Get Connected
  • facebook
  • twitter

Veterans memorial project sparked by cannon

CHARLESTON, W.Va. - It started with a cannon.

Marmet resident Charlie Humphrey, a Korean War veteran, said longtime friend and fellow lover of history, Peggy Jacobs, approached him after a recent town council meeting to ask him about moving the town's cannon to another location.

The cannon, which was originally placed at the old grade school and later moved to a park, wasn't in the best shape.

Jacobs said the cannon was moved to Riverview Park where members of the American Legion kept the cannon up and maintained the area around it for a number of years. The cannon didn't belong to the Legion, it was loaned to the city in the 50's by the Army.  

But Jacobs, 81, said many of the members have died.

"It was just sitting there," she said of the cannon. "It needed some paint and things and would be better seen by the public if we moved it. A lot of people didn't even know it was there."

She thought she'd found a good place for it.

"This lady came to me after the council meeting and asked would it be all right if we moved the cannon to the veterans' memorial at the recreation building," Humphrey said gesturing to Jacobs. "We wanted to do that, but there wasn't any room there."

They began looking for other places for the cannon, combing over pieces of property owned by the city. They spoke with Johnny Walker, another town resident and veteran, who helped find a tract of land in the curve near the intersection of W.Va. 61 and W.Va. 94.

The property is state-owned but they were permitted to use the land once they told the state what they planned to do with it.

The veterans hitched the disabled 105-millimeter gun to the back of an SUV and towed it up MacCorkle Avenue to its new location. Walker said NAPA parts store donated a few cans of paint to repaint the weapon a dark shade of olive drab green.

"You can see it whether you're coming into town from the Turnpike or leaving town," Walker said. "You wouldn't believe how many people didn't realize we had this thing."

But they wanted to do more.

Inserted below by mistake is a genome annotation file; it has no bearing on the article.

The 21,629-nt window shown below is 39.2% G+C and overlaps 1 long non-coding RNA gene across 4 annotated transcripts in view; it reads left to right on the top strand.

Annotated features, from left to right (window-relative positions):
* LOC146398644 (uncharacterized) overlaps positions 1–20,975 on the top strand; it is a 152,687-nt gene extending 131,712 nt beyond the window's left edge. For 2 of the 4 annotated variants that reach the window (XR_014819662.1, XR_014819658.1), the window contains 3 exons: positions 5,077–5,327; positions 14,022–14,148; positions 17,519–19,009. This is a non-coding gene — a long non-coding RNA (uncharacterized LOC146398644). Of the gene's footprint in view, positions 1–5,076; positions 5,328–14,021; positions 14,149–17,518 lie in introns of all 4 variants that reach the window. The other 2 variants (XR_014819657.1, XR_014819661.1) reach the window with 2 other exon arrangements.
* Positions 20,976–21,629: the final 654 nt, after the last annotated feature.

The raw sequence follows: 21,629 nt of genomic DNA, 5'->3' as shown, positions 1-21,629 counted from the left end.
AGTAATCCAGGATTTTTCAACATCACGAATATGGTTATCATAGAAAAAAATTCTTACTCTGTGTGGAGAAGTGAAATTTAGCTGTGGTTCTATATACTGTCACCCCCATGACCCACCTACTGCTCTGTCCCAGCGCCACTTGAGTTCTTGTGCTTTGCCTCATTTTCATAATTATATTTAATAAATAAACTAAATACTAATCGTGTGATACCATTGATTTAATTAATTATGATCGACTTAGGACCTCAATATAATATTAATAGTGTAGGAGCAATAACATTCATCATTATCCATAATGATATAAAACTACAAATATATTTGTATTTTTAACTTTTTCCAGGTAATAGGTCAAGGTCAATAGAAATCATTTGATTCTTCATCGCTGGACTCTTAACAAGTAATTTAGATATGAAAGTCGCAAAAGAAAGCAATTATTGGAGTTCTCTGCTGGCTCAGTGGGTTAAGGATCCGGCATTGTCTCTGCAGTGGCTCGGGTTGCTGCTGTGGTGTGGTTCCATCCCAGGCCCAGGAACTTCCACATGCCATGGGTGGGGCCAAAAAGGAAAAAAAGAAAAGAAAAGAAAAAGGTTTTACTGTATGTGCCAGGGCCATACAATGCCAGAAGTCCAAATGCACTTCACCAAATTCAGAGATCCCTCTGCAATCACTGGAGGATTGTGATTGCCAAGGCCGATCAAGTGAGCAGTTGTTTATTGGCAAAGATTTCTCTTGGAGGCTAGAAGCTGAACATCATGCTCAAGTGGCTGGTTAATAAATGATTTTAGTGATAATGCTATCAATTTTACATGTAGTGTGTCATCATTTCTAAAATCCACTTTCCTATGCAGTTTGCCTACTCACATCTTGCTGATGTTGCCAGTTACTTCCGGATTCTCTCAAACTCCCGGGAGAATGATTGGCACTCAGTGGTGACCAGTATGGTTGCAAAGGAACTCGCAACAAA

"Through Charlie and Peggy talking, we thought why not put up flags and a monument for everyone who served," Walker said.

Humphrey and several friends set about cleaning the city's World War II memorial in 2011.

Humphrey asked the city for years to clean up the memorial, which bears the names of the 359 town residents who served in the war and the 11 who were killed. He said it was in deplorable condition, but the town never moved on the project.

So the Army veteran took matters into his own hands. He and several others restored the memorial on their own time and on their own dime.

This project is larger scale and donations would go a long way, Jacobs said. An anonymous donor already has pledged a large donation.

Walker drew up a rough sketch of the project they have planned. They want to install three flagpoles -- for the American flag, state flag and POW-MIA flag -- with solar powered lights to keep the flags illuminated at night.

The group would mount the cannon on a cement base. They also would erect a black granite monument that would represent each of the five branches of the armed forces and would be dedicated to all Marmetians who served at wartime and peacetime.

A later project would be to build another structure that would speak to each conflict and provide information on the cannon. They plan to sell coins engraved with the names of those who served, their branch and rank, and then mount them on a plexiglass-covered display.

"This was an idea that got larger than I thought it was going to," Jacobs said.

Her late husband, Forrest, served in the Navy during the Korean War, but she said his service had nothing to do with her involvement.

"I'm just for the veterans, period," Jacobs said. "I knew all those people in the legion."

Humphrey said they wanted to get the project done by Memorial Day, but Jacobs doesn't think that's possible. She said there's a lot of work to be done in a week's time.

Humphrey said he planned to order the flagpoles this week. He secured a state flag and was working on getting a POW-MIA flag. He expected the granite memorial to be finished within the month.

For more information on the memorial project or how to donate, contact Charlie Humphrey at 304-949-2458.

Contact writer Ashley B. Craig at or 304-348-4850.

Other Top Headlines

Hydrocodone tops list as most-prescribed drug in W.Va.

Summit Bechtel Reserve holds open house

Senior Services looks ahead after firing director

Charleston city leaders consider putting limits on panhandlingFacilities prepped for graduation day



User Comments